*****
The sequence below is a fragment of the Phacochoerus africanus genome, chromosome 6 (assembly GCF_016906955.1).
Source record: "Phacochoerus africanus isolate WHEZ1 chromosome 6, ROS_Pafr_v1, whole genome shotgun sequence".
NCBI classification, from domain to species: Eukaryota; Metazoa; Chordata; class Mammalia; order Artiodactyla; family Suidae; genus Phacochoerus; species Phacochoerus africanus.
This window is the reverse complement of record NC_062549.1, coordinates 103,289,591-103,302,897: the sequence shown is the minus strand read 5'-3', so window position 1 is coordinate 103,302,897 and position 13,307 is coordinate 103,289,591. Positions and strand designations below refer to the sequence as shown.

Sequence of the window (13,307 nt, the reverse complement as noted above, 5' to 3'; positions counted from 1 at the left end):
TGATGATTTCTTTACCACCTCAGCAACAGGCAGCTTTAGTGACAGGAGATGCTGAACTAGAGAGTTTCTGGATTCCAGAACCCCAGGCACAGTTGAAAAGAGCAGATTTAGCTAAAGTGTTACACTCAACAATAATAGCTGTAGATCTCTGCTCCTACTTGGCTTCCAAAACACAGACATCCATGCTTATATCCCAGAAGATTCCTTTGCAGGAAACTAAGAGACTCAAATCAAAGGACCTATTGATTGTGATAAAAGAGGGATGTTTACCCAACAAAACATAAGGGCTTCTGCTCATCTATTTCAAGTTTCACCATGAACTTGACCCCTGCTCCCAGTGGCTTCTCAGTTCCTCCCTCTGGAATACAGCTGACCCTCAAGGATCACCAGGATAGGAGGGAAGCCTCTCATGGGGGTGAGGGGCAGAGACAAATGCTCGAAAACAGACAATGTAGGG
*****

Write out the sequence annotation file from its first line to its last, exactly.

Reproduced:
The sequence below is a fragment of the Phacochoerus africanus genome, chromosome 6 (assembly GCF_016906955.1).
Source record: "Phacochoerus africanus isolate WHEZ1 chromosome 6, ROS_Pafr_v1, whole genome shotgun sequence".
NCBI classification, from domain to species: Eukaryota; Metazoa; Chordata; class Mammalia; order Artiodactyla; family Suidae; genus Phacochoerus; species Phacochoerus africanus.
This window is the reverse complement of record NC_062549.1, coordinates 103,289,591-103,302,897: the sequence shown is the minus strand read 5'-3', so window position 1 is coordinate 103,302,897 and position 13,307 is coordinate 103,289,591. Positions and strand designations below refer to the sequence as shown.

Sequence of the window (13,307 nt, the reverse complement as noted above, 5' to 3'; positions counted from 1 at the left end):
TGATGATTTCTTTACCACCTCAGCAACAGGCAGCTTTAGTGACAGGAGATGCTGAACTAGAGAGTTTCTGGATTCCAGAACCCCAGGCACAGTTGAAAAGAGCAGATTTAGCTAAAGTGTTACACTCAACAATAATAGCTGTAGATCTCTGCTCCTACTTGGCTTCCAAAACACAGACATCCATGCTTATATCCCAGAAGATTCCTTTGCAGGAAACTAAGAGACTCAAATCAAAGGACCTATTGATTGTGATAAAAGAGGGATGTTTACCCAACAAAACATAAGGGCTTCTGCTCATCTATTTCAAGTTTCACCATGAACTTGACCCCTGCTCCCAGTGGCTTCTCAGTTCCTCCCTCTGGAATACAGCTGACCCTCAAGGATCACCAGGATAGGAGGGAAGCCTCTCATGGGGGTGAGGGGCAGAGACAAATGCTCGAAAACAGACAATGTAGGG